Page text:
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Rangers Recover Body of Fallen Climber near the Grand Teton

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Date: August 2, 2011
Contact: Jackie Skaggs, 307.739.3393

Valhalla Canyon
Valhalla Canyon lies on the northwest flank of the 13,770-foot Grand Teton

August 2, 2011

11-63

With the assistance of a Teton Interagency contract helicopter, Grand Teton National Park rangers located the body of climber who fell approximately 2,500 feet to his death on the northwest side of the Grand Teton sometime on Sunday, July 31. After searching by foot for nearly seven hours on Monday, August 1, rangers eventually spotted the deceased climber from the air. Don Ivie, age 44, of Springfield, Missouri had undertaken a solo, one-day climb of the Grand Teton, but failed to return at an appointed time late Sunday evening and was reported overdue at 8:45 p.m.

Ivie began his solo climb of the Grand Teton at 1:45 a.m. Sunday morning. When he failed to meet his wife at day's end, she notified Teton Interagency Dispatch Center that he was overdue. Because of the late hour and approaching darkness, rangers made arrangements to begin a search at daylight on Monday morning.

Inclement weather prevented use of the Teton Interagency contract helicopter and delayed the response by rangers stationed at a high elevation hut sited on the Lower Saddle of Grand Teton. Park rangers-along with guides from Exum School of Mountaineering-initiated a search by foot at 8 a.m. Dense clouds and heavy rain made it difficult to locate the missing man during the morning ground search; however, rangers did locate a small backpack near Grand Teton's Upper Saddle that they assumed belonged to the missing climber. When weather conditions improved in the afternoon, rangers launched the contract helicopter to conduct an aerial search. They ultimately located Ivie's body at 1:45 p.m. in Valhalla Canyon, which lies on the northwest flank of the 13,770-foot Grand Teton.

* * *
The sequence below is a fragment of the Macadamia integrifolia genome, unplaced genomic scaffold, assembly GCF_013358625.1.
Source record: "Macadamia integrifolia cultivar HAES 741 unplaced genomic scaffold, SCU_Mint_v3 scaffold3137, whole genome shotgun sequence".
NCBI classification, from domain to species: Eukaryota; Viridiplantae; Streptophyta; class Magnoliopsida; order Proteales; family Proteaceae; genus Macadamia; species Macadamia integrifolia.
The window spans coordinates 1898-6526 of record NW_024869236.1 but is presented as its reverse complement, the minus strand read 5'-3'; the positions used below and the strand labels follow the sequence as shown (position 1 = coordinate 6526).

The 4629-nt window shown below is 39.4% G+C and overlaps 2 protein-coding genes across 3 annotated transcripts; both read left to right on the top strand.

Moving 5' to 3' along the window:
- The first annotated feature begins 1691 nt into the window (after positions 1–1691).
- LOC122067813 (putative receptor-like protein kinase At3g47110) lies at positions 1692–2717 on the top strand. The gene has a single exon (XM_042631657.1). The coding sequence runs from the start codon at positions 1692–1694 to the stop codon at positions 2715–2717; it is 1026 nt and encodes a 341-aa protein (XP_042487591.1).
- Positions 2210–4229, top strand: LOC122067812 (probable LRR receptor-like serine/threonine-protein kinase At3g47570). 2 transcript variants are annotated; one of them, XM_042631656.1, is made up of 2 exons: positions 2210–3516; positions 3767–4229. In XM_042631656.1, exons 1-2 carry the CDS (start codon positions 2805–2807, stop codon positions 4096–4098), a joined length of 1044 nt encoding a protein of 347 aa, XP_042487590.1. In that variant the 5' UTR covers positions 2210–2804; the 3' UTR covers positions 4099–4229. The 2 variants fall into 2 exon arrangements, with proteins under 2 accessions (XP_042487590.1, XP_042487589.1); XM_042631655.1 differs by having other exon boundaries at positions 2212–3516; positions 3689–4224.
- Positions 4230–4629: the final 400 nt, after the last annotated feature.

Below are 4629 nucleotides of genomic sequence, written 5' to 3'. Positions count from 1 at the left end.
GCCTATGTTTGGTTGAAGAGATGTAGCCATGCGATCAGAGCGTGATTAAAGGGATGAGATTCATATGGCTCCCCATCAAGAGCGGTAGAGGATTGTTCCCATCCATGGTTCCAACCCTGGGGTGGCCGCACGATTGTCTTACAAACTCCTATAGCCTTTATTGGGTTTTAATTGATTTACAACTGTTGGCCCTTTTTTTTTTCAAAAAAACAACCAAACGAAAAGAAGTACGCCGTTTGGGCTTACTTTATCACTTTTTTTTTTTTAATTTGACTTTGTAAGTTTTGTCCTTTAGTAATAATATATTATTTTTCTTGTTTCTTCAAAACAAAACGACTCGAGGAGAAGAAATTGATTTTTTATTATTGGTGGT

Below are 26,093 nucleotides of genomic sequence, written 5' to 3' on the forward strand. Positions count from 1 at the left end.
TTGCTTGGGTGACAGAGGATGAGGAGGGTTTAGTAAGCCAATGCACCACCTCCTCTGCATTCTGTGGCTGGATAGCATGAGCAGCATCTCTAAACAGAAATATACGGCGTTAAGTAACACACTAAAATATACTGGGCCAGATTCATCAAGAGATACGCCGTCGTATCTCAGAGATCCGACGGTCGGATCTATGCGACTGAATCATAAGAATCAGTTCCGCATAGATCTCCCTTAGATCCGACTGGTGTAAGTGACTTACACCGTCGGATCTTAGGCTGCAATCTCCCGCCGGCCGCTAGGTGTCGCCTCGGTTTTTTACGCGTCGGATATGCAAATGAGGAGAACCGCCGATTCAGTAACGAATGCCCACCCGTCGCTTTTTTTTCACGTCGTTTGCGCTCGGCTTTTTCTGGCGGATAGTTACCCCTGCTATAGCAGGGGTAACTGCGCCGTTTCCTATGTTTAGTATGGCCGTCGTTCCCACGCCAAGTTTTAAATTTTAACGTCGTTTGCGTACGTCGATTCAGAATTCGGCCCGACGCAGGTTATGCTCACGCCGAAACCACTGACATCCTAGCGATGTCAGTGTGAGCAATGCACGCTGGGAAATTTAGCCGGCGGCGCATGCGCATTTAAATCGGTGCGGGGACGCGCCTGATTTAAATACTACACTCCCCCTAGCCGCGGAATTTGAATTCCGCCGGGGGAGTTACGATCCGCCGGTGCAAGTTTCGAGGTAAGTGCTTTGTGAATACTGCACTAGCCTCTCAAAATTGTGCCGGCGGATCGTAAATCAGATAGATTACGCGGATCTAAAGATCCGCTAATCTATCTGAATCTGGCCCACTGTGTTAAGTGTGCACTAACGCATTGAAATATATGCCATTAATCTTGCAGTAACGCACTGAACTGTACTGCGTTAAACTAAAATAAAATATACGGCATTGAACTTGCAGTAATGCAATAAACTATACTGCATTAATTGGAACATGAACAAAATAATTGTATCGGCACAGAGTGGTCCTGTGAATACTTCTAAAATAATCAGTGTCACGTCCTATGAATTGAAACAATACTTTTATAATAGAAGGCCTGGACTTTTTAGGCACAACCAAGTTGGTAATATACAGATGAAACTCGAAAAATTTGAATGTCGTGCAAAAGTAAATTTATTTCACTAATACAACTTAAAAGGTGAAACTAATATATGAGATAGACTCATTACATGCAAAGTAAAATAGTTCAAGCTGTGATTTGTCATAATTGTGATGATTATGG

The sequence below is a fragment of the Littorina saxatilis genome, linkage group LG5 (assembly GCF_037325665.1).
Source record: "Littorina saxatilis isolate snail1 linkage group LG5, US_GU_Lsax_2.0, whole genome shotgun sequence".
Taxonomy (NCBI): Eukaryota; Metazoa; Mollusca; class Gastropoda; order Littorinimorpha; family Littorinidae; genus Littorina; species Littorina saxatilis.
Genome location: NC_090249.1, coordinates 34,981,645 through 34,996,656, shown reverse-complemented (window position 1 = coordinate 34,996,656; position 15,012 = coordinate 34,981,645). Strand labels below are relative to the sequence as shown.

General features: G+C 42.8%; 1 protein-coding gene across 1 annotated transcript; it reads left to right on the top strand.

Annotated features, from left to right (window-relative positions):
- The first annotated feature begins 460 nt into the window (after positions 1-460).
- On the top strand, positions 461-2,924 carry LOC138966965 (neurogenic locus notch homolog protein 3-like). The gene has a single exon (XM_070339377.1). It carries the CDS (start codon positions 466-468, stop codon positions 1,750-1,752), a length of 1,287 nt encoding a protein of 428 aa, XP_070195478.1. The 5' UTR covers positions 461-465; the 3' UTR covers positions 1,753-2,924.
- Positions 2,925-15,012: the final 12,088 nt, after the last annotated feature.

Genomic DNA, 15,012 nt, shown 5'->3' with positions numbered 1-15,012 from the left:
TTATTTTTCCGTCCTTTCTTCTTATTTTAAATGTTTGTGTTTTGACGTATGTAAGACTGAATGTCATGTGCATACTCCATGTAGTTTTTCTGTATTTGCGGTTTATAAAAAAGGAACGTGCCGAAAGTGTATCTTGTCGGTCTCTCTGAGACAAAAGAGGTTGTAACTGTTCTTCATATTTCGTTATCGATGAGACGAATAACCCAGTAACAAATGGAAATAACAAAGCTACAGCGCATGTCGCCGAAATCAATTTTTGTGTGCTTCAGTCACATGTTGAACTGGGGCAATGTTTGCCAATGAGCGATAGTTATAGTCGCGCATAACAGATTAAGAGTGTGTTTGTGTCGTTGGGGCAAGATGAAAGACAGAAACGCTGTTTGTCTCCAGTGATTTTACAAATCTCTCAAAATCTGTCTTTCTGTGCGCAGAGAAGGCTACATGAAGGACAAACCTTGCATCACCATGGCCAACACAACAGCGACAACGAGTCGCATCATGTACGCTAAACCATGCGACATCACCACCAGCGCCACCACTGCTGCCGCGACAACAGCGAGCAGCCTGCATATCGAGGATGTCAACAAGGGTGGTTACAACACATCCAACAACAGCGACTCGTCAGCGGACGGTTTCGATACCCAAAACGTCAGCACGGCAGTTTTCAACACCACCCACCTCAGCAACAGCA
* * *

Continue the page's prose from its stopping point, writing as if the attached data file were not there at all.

Using a long-line attached to the helicopter, rangers flew Ivie's body early Monday evening from Valhalla Canyon to the Lupine Meadows rescue cache where they were met by the Teton County coroner.

Park rangers are investigating the fatal accident; however, because Ivie was climbing alone, the circumstances surrounding his fall may never be known. Ivie's experience was limited to scrambling peaks with little technical difficulty. He had not climbed in the Teton Range prior to this excursion.

Did You Know?

Tetons from the north, photo by Erin Himmel

Did you know that a large fault lies at the base of the Teton Range? Every few thousand years earthquakes up to a magnitude of 7.5 on the Richter Scale signal movement on the Teton fault, lifting the mountains skyward and hinging the valley floor downward.